When Yasmine Seale’s new translation of Aladdin was published last November, no author was listed on the cover.
That’s not because “Aladdin” was written by Disney. The story wasn’t part of the anonymous 1001 Nights manuscripts, either, which circulated in Arab libraries starting in the 14th or 15th century. Aladdin was added to 1001 Nights collections later, by French translator Antoine Galland.
So where did Galland get the story?
Galland writes in his memoirs that a Syrian traveler named Hanna Diyab arrived in Paris in the spring of 1709. It’s Diyab who told Galland the story that became “Aladdin,” as well as several others.
Diyab wrote about telling tales to Galland in his own late-in-life memoir. Diyab’s memoir was translated to French as D’Alep à Paris: Les pérégrinations d’un jeune syrien au temps de Louis XIV. The memoir appeared, in translation by Paule Fahmé-Thiéry, Bernard Heyberger, and Jérôme Lentin, in 2015. Elias Muhanna and Johannes Stephan are currently at work on an English translation.
Last year, I asked Yasmine Seale why they didn’t put Diyab’s name on the cover of Aladdin.
“It’s tempting to see the relationship between Galland and Diyab as that of the ethnographer and the ‘native informant’, and to conclude that a commitment to decolonising the Arabian Nights would mean putting Diyab’s name on the cover,” she said over email. “But it’s more complicated, I think. Diyab’s contribution—an oral performance recorded in a few lines in Galland’s diary—is ultimately unknowable.”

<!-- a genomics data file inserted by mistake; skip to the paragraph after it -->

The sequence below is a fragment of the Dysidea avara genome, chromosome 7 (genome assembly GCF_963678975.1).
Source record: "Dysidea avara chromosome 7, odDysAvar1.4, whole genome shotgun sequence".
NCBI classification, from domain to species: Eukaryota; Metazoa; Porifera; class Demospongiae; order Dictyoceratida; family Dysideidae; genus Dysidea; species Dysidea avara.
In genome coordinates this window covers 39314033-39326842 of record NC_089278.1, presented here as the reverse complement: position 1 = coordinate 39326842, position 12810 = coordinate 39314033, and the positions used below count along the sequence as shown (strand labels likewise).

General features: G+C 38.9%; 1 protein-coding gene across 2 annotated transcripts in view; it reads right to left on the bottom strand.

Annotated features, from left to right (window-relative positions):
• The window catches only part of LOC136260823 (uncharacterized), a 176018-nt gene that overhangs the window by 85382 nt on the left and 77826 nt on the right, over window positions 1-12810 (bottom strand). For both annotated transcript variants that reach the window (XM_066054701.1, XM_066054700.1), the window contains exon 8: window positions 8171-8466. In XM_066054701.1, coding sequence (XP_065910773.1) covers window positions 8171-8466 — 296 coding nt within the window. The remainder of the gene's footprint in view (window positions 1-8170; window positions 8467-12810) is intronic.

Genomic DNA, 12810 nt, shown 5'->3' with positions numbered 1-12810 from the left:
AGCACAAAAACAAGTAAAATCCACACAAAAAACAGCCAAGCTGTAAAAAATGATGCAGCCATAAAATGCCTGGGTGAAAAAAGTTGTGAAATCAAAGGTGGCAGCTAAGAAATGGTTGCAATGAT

Diyab’s memoir was written when he was in his 70s. In it, he describes traveling to Tripoli, Cyprus, Egypt, Libya, Tunis, Livorno, Genoa, and Marseilles, and then on to Paris, where he is received at Versailles in the apartments of Louis XIV.
In his book Marvellous Thieves: Secret Authors of the Arabian Nights, Paulo Lemos Horta said he combed through Diyab’s memoir looking for clues to Aladdin’s authorship. Diyab was at Versailles a few months before he started telling Galland his tales in May 1709. Horta wondered if this means there’s a “possibility that the deep impression made by the ladies at Versailles shaped the stories that he contributed to The Arabian Nights.”
Or maybe the influence ran in the other direction. Maybe, Horta suggests, when Diyab composed his memoir in old age, he remembered the stock phrases he’d used in his stories. “In his memoir, details of Diyab’s fictional stories fuse with those of his account of the wonders of France.”
Either way, interest in Diyab is growing. As @afzaque wrote on Twitter in May: “Wikipedia used to have no biography for Ḥannā Diyāb, hailed by some folklorists as perhaps the most influential storyteller of the modern world. But as of just a month ago, there’s now an entry on him and it’s surprisingly good.”
The translation of Diyab’s memoir is set to be published by the Library of Arabic Literature. It’s tentatively due out in Fall 2020.